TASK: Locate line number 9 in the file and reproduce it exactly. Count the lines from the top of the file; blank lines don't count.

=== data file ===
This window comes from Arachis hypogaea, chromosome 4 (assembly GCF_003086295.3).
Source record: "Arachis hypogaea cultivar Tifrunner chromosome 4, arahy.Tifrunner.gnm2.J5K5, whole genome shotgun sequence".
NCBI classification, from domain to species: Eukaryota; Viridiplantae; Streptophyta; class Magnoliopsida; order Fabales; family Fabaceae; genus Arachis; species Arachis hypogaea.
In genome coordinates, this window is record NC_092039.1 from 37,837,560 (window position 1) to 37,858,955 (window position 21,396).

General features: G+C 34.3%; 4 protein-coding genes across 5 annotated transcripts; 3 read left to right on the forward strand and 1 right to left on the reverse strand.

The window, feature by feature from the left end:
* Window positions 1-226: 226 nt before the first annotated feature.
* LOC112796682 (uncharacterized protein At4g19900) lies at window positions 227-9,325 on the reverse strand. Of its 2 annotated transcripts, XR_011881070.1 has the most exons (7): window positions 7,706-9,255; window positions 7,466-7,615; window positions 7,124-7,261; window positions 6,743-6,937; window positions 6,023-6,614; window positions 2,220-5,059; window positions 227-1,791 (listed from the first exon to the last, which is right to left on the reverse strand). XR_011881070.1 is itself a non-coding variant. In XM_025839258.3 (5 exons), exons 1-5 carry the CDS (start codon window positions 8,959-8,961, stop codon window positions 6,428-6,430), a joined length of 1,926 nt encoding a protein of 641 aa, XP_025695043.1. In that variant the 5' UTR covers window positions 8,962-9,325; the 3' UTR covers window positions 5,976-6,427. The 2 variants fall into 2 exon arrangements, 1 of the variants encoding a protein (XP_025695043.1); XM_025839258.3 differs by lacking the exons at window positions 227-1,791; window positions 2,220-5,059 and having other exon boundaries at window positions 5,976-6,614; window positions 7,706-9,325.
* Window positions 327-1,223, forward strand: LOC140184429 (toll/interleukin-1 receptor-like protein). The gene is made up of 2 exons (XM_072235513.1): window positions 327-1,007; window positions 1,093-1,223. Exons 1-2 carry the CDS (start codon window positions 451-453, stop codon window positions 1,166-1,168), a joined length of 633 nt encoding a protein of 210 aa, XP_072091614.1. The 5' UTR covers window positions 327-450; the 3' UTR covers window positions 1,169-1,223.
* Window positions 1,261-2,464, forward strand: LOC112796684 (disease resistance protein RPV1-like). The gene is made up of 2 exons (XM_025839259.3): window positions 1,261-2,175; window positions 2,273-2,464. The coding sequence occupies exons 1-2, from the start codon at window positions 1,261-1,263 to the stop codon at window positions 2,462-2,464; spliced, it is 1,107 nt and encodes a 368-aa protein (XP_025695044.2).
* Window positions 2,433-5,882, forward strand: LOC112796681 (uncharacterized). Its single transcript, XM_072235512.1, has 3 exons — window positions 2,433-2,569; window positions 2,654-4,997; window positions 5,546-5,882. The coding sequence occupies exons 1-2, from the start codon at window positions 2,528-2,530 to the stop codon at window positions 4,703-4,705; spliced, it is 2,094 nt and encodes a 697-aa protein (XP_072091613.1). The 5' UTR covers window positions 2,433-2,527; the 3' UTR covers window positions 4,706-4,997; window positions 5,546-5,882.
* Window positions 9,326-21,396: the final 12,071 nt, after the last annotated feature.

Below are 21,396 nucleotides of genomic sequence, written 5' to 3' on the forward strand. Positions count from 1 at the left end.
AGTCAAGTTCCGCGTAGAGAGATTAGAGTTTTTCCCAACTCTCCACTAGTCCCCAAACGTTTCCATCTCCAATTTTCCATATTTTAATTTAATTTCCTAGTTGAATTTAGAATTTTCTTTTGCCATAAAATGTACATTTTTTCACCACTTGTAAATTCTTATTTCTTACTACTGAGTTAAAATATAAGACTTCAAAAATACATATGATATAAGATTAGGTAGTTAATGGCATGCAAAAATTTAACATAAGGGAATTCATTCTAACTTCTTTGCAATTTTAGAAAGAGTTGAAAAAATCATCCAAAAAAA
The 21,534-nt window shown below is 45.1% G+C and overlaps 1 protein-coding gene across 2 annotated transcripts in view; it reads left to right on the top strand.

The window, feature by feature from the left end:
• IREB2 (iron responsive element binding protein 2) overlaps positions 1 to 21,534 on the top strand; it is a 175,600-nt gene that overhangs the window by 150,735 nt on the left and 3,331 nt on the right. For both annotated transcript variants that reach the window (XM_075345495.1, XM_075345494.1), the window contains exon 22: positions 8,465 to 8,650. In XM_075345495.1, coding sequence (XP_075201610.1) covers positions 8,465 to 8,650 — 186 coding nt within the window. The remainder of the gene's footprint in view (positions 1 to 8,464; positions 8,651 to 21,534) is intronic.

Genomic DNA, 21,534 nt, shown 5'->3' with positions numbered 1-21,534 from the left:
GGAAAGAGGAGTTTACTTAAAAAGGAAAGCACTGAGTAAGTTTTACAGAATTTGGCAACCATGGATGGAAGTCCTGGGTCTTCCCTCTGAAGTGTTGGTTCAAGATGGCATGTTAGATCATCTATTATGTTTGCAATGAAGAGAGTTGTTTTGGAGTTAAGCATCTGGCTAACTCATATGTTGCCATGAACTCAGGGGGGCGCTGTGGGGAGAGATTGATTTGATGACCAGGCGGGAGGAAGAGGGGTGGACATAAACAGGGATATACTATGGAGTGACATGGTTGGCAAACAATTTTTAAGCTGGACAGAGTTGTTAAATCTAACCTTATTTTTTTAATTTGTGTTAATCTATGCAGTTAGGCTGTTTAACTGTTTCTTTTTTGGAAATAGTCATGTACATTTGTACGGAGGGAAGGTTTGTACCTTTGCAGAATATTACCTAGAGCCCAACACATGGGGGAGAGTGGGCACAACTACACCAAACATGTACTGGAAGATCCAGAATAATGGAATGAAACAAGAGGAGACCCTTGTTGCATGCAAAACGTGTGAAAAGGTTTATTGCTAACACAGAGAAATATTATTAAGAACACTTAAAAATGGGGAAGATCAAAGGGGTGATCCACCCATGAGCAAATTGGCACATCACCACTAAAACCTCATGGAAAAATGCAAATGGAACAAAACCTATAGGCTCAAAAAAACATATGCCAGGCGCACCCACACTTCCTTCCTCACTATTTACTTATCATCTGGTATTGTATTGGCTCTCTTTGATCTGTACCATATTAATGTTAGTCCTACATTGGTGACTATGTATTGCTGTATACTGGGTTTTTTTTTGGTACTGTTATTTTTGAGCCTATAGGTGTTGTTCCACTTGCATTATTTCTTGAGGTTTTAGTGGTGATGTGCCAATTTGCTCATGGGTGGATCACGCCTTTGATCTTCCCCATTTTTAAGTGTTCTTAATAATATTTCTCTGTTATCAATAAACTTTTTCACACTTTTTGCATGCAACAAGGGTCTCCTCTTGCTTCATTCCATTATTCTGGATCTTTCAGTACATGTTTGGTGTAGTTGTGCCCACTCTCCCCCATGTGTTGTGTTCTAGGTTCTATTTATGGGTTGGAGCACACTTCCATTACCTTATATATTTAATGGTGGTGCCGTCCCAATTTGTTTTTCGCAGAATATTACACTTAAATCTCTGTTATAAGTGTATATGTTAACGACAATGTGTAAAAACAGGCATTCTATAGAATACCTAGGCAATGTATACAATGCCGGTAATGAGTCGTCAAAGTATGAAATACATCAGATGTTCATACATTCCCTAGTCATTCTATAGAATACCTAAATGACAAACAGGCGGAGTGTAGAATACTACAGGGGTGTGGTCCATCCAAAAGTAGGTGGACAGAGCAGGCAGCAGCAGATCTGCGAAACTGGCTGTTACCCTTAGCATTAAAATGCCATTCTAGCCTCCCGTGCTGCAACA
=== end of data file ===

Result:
* Window positions 327-1,223, forward strand: LOC140184429 (toll/interleukin-1 receptor-like protein). The gene is made up of 2 exons (XM_072235513.1): window positions 327-1,007; window positions 1,093-1,223. Exons 1-2 carry the CDS (start codon window positions 451-453, stop codon window positions 1,166-1,168), a joined length of 633 nt encoding a protein of 210 aa, XP_072091614.1. The 5' UTR covers window positions 327-450; the 3' UTR covers window positions 1,169-1,223.